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Mudrashram Institute of Spiritual Studies




Effective Meditation


By George A. Boyd ©2001

When people ask you, "why do you meditate?" What do you say?

Do you tell them? "I do it to relieve stress and relax after a strenuous day." "I do it to help clear and focus my mind, so I can concentrate better." "I do it to get centered and grounded." "I do it to help gain a sense of direction and guidance for my life." "I do it to draw closer to God." "I do it to better understand the scriptures of my faith."

Each of these answers is legitimate. People meditate for many reasons.

But it is important to understand the underlying purposes of meditation: what are you ultimately trying to achieve by practicing the techniques of meditation you are using? Considering the seven purposes of meditation may help clarify this question.

The Seven Purposes of Meditation

Reformative - to correct inappropriate and harmful behavior, change erroneous beliefs, and alter negative patterns of thinking.

Contemplative - to understand the meaning of ideas, symbols, metaphors, parables, and Zen koans. To listen to your Soul's wisdom and to gain guidance and direction for your life.

Creative - to anchor suggestions in the Subconscious and Superconscious mind to manifest desired outcomes and realize cherished dreams.

Devotional - to establish communion between your spirit and the Divine, through prayer and worship, and meditation upon the Nadamic currents of light and sound.

Noetic - to contemplate your spiritual essence to gain intuitive insight and realization, culminating in the experience of Enlightenment and Gnosis.

Developmental - to transform the potentials of your spiritual essence to undergo the process of Initiation, culminating in the experience of spiritual Mastery.

Attunement - to radiate the pure energies of the Spirit to others through attunement. Expressing the Spirit as Light Immersion, inspired discourse, writing, teaching, and guiding others in meditation. Channeling the Divine Light to assist others in their unfoldment and ascension to Mastery. [This is the expression of spiritual ministry by disciples and Initiates, and their students through which they channel the Light.]

Meditation should not be an experience of drifting off into relaxing, dreamlike trance, in which you passively view colors and surreal imagery. Rather have a purposeful intention for each meditation to accomplish a specific objective. Here are some examples of applying these seven purposes to your meditations:

Reformative - Inquire: What might I do to correct this behavior? How can I correct this character flaw? Why do I continue to practice this bad habit? Do process meditation: explore where the pattern originated.

Contemplative - Inquire: What does this scripture mean? What does the Sphinx symbolize? What is my service or mission in this life?

Creative - Affirm or utilize self-hypnosis: I will exercise daily. I will eat a healthy diet. I will bring more serenity into my life.

Devotional - Pray and dialogue with God, and do spiritual meditation: Pray to the Divine. Express your love and gratitude to God. Ask for grace and guidance. Practice Nada Yoga.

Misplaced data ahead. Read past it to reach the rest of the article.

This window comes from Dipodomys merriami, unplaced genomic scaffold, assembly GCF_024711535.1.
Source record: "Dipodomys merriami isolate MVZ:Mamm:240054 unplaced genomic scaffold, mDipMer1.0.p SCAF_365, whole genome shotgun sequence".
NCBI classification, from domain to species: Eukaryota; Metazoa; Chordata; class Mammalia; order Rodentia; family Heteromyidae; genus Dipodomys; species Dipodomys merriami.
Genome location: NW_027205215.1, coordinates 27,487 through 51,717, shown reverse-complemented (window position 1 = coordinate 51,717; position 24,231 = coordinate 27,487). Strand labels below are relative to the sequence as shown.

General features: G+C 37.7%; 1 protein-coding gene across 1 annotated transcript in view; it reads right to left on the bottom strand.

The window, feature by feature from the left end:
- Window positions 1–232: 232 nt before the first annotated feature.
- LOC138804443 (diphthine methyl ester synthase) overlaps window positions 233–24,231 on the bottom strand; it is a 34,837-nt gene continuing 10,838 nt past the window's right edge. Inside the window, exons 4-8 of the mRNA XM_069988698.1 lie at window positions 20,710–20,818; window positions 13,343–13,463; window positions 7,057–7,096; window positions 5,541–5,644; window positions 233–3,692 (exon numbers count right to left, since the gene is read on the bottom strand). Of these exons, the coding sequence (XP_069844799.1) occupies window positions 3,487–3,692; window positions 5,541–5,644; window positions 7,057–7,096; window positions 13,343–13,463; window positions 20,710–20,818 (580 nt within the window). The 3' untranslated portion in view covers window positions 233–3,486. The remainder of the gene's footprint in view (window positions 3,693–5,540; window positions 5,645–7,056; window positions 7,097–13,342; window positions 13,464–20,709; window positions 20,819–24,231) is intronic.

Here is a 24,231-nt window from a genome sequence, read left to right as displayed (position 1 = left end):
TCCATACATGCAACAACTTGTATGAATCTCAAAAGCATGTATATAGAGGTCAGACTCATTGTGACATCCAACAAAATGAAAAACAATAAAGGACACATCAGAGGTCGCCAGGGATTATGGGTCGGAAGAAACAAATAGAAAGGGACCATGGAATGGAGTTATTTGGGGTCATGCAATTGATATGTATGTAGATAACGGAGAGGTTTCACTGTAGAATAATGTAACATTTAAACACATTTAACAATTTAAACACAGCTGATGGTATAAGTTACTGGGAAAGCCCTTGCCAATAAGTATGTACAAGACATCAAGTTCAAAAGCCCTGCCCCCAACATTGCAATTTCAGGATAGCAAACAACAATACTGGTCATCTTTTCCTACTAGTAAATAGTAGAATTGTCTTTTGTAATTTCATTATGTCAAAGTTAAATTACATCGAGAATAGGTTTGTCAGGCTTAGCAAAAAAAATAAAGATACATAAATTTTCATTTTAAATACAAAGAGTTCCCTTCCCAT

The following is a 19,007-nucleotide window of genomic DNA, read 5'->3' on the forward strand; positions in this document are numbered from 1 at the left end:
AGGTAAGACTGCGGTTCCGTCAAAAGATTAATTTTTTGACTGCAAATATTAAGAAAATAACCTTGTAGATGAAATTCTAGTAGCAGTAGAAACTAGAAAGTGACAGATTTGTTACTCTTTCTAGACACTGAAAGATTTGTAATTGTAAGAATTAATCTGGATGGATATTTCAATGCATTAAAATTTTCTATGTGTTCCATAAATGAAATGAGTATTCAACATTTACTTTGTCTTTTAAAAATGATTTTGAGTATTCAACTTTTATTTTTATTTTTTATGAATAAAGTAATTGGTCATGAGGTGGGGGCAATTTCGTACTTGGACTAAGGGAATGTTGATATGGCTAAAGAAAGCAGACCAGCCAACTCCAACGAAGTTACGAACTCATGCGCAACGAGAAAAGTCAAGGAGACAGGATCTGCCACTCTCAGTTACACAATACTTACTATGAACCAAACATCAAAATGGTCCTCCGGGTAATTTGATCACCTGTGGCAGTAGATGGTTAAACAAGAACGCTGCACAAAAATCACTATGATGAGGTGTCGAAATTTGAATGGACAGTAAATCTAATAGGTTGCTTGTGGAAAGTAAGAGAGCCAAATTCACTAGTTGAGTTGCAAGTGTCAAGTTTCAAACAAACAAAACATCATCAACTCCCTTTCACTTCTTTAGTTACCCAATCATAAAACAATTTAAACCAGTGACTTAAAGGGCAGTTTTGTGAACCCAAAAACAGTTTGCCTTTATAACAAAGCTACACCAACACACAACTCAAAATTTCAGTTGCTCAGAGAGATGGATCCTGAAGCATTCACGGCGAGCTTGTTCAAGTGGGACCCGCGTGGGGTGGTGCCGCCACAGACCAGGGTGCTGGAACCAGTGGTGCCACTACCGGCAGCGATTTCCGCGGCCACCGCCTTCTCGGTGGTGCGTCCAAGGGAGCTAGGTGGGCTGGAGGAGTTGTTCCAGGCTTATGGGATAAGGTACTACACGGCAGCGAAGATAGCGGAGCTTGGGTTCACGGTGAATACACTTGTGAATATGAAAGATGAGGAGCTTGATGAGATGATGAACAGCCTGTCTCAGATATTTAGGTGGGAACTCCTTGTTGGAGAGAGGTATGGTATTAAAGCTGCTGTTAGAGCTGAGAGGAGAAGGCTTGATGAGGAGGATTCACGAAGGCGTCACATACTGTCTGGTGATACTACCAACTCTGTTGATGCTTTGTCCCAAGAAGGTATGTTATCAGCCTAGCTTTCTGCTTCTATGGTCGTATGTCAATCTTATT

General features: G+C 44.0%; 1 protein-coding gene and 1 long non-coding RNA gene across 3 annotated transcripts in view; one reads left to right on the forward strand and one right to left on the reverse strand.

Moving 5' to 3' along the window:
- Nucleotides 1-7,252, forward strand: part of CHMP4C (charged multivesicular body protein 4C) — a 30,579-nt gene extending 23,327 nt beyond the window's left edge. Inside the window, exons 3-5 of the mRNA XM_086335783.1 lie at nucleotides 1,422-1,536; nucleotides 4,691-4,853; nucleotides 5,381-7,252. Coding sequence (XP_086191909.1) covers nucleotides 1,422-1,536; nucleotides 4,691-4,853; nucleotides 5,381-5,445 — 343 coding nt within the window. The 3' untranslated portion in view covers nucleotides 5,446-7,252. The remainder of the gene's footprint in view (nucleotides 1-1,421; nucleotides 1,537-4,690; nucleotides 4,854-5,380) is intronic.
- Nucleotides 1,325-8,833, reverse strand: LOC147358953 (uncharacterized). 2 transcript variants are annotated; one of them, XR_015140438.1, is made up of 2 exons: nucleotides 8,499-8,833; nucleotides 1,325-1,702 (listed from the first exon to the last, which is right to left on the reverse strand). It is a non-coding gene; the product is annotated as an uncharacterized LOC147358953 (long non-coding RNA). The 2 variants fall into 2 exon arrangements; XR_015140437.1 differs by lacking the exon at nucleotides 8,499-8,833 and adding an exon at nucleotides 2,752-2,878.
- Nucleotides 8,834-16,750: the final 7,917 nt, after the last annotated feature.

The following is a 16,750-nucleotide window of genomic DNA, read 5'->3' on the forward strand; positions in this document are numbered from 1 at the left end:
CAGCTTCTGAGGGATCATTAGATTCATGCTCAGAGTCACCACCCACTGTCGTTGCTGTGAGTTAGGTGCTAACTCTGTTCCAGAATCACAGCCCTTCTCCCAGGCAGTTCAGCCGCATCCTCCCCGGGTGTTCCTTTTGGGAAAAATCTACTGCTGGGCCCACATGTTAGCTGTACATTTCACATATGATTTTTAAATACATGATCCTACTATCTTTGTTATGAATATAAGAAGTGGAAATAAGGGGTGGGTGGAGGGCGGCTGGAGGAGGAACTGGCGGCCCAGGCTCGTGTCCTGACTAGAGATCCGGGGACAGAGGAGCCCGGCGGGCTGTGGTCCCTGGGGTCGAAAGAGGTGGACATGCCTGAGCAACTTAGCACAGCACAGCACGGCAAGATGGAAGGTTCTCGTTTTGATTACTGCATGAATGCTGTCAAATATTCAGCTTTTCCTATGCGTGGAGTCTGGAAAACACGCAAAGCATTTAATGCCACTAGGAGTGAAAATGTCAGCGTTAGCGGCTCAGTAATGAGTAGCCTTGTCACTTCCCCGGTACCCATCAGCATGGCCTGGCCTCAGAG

Noetic - Focus your attention upon: your spirit… your attentional principle… your Soul… Observe: the nodal points you have opened on the Path… the nodal point in which your Soul resides…

Developmental - Practice a transformational method: bija mantra or Kriya Yoga. Witness the results of this transformation by the Raja Yoga method of direct projection. Become aware of the vehicles of your Superconscious mind by practicing Kundalini Yoga. Balance your inner development by utilizing the principle of Guru Kripa Yoga, aligning spirit, Soul, and the vehicles of your Superconscious mind to the corresponding nodal point.

Attunement - Commune with your inner Master teacher: ask for the Light. Minister the Light to others. Teach and guide others according to your ability and understanding. Share your Soul's gifts and genius with the world.

You make your every day actions count. When you go out shopping, you come back with what you decided to buy. When you go out jogging, you go to the place you said you would and return. Why should meditation be any different?

Make your meditations count, too. Dissolve some of your karma with each meditation. Open some new insights. Make some progress on the spiritual path. Uproot a bad habit. Make a breakthrough. Go further and deeper than you have ever gone before.

In this way, meditation will become like a work you do to accomplish your goals. Only, this work is inside of you. It is personal reformation and growth, it is spiritual transformation and empowerment. Do this inner work in addition to your outer work, and you will find an invaluable treasure: one that will bring fulfillment and joy beyond measure.

A Toolbox for Inner Work

If you don't have the tools, you can't do the job. If you don't know how to do this inner work, you can learn these techniques. Many of them are taught in the Mudrashram® Master Course in Meditation. Here are some of the techniques you'll learn for each of these purposes:


Technique(s) in the
Master Course


Process meditation, Dharma Yoga


Jnana Yoga: Reflective and Receptive meditation.


Auto-hypnosis and Affirmation


Nada Yoga


Raja Yoga


Mantra Yoga, Kundalini Yoga, Guru Kripa Yoga


Agni Yoga

If you don't learn these methods from us, learn them. Apply them. Reap the results of blessings in your life and in the lives of others. Make meditation a crucible of dynamic and effective change that improves your life in countless ways.


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